Without proper equipment, it is tough to verify claims about the processing power, but the Enco Air 3 worked seamlessly with an expensive iPhone 14 and a relatively affordable Redmi Note 12 5G. I noticed the audio output was better with an iPhone. For reference, I listened to the full Dead and Born and Grown album by The Staves — a band known for their close harmonies and intricate guitar work. The music experience on the Enco Air 3 was sufficient as I could hear different layers of highs and mids in the music.
On the other hand, when I listened to bands with a traditional pop approach, such as Coldplay and Harry Styles, the experience was different. Again, the vocals were crisp, plus the bass was decent, but the sound appeared flat. The reverb of the bass wasn’t quite prominent, leaving me with an unsatisfied feeling.
To put it simply, music with a lot of beats sounds nice and balanced, but you’re naturally forced to increase the volume to get an immersive sound experience. I would guess that features like ANC or Spatial audio may have worked, but for that, Oppo offers the more premium Enco X2 with Dynaudio. At this price point, I do not have many complaints about the sound quality of Enco Air 3.
Additionally, users can switch between pre-set EQs, like bass boost and clear vocals, but I did not notice significant changes despite doing that.
Many customers also purchase earbuds to take calls and, for that, the Enco Air 3 may not be your best companion. I took several calls with the earbuds on, and many assured me that the voice seemed away from the source, as if you were on speaker. The microphones also couldn’t filter ambient noises, which may not be ideal if you’re in an important virtual meeting.
Lastly, there’s support for Bluetooth 5.3, which has many benefits, and it is good to see the latest connectivity option on the earbuds. There is no support for high-tech codecs. Instead, we get AAC and SBC.
Oppo Enco Air 3 app support and battery
Similar to other Oppo Enco earbuds, the Enco Air 3 can be managed via HeyMelody app. The app is available on both Android and iPhones, and it is simple to use, which many non-tech users will like.
Since the Enco Air 3 are modest in specifications, some controls on the HeyMelody app are missing, which isn’t the case when you connect Enco X2 with the same app. Otherwise, the app allows users to check battery levels, tweak touch controls, and choose between two pre-set EQs. Sadly, there’s no app support for Windows PCs, which I feel is a miss. Oppo and its sister brand OnePlus are slowly expanding their audio portfolio with many wireless earbuds that work with Windows PCs via Bluetooth.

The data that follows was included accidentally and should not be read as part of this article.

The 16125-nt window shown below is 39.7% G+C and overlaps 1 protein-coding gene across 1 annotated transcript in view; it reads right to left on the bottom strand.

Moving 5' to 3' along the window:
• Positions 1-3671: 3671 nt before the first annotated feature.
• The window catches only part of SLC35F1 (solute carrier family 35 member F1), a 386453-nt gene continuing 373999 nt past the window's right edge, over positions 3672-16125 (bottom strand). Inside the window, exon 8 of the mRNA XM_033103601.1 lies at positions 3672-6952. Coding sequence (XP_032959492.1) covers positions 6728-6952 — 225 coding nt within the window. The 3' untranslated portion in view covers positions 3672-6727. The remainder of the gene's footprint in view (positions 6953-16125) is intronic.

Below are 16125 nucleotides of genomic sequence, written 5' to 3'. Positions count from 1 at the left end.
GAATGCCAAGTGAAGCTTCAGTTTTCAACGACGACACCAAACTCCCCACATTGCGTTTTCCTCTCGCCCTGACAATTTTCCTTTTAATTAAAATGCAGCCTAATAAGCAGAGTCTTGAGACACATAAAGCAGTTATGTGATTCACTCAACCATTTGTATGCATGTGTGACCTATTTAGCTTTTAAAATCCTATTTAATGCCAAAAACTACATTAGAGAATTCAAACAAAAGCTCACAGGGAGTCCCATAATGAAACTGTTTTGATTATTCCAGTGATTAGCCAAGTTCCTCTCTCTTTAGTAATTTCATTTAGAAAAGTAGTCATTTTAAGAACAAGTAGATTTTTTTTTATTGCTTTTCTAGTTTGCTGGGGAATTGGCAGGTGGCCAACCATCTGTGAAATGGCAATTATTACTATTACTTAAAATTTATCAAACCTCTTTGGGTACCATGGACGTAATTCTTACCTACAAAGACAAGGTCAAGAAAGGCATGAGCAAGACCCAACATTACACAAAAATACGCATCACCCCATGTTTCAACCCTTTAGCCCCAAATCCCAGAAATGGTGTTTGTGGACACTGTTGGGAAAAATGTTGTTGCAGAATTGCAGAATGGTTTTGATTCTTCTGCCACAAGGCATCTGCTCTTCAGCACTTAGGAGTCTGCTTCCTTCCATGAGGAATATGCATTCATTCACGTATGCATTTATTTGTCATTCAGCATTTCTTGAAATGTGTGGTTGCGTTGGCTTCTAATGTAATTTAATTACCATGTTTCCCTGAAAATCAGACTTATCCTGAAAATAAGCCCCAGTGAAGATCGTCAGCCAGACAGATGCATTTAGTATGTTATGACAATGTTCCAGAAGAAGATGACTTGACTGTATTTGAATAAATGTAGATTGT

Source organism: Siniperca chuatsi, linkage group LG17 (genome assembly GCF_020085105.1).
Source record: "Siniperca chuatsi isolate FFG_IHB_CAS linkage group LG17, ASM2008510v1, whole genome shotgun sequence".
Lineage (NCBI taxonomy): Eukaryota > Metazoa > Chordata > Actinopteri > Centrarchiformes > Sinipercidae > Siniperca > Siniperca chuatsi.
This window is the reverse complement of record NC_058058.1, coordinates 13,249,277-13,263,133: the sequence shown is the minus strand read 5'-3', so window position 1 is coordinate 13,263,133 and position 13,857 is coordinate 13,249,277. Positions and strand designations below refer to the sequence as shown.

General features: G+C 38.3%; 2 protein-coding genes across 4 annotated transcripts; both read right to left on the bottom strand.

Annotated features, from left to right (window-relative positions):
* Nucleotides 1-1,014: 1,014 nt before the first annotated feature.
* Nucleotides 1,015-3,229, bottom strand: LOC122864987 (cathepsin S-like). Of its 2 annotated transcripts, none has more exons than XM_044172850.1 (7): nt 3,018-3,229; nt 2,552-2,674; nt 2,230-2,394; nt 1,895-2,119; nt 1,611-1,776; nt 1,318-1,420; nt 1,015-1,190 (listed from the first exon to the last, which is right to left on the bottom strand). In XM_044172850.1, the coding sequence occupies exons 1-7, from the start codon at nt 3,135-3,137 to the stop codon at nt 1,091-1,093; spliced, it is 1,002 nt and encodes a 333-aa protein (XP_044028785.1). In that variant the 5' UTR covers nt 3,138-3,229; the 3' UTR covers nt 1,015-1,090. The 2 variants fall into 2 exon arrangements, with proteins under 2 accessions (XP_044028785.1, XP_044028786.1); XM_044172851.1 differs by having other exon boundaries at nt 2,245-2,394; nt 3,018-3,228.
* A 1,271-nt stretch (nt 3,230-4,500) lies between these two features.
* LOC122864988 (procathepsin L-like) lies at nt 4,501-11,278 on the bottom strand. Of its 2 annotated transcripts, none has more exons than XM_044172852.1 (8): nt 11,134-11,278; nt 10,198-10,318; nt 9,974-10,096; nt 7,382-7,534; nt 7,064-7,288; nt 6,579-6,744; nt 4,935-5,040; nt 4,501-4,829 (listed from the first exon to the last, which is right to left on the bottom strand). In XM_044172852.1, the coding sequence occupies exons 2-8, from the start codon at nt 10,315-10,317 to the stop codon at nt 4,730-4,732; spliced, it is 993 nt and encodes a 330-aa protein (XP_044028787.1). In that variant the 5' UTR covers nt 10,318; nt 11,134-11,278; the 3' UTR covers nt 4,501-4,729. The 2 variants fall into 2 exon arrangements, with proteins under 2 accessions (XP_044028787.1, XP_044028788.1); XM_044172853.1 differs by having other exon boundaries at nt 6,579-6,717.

The Enco Air 3 have dual-connectivity support to let users use the earbuds with two devices simultaneously. A dedicated app for Windows would definitely give Oppo and OnePlus an edge over rivals.
Speaking of battery, Oppo says the Enco Air 3 offers improved performance, which is true to a certain degree.
Since the earbuds lack high-end features, it is easier to manage the battery life. The earbuds offer 5-6 hours of back up with 60 per cent volume per charge, which is pretty good. However, the total backup extends to up to 20 hours or so, which is better than the predecessor, though not exactly great compared to other competitors.
Oppo continues to ditch the charging cable in the box, which I find a very odd decision.
Oppo Enco Air 3 verdict
The Oppo Enco Air 3 come with moderate changes compared to Enco Air 2 (2022), and the price has also increased by Rs 500. However, these tiny changes do make some big leaps, and most customers will remain satisfied with the performance.
Unlike most earbuds in this range, the Enco Air 3 focus on clear vocals, which I personally prefer. The bass levels are also decent, but if that is your priority, you might look for another option.
Apart from that, Oppo Enco Air 3 can be used to take calls, but do not have high hopes. The onboard mics are just fine, but they require some fine-tuning. We might see those improvements in the next-gen model.
That also does not mean the mics are poor, and I would dare say the Enco Air 3 are better than several rivals in the range.
If you feel Rs 3,000 is high for Enco Air 3, I still feel the Enco Air 2 are a great choice and they are currently available for Rs 2,299 on the official site. But I’ve seen the earbuds retail for under Rs 2,000 on several occasions, and that’s a deal worth grabbing.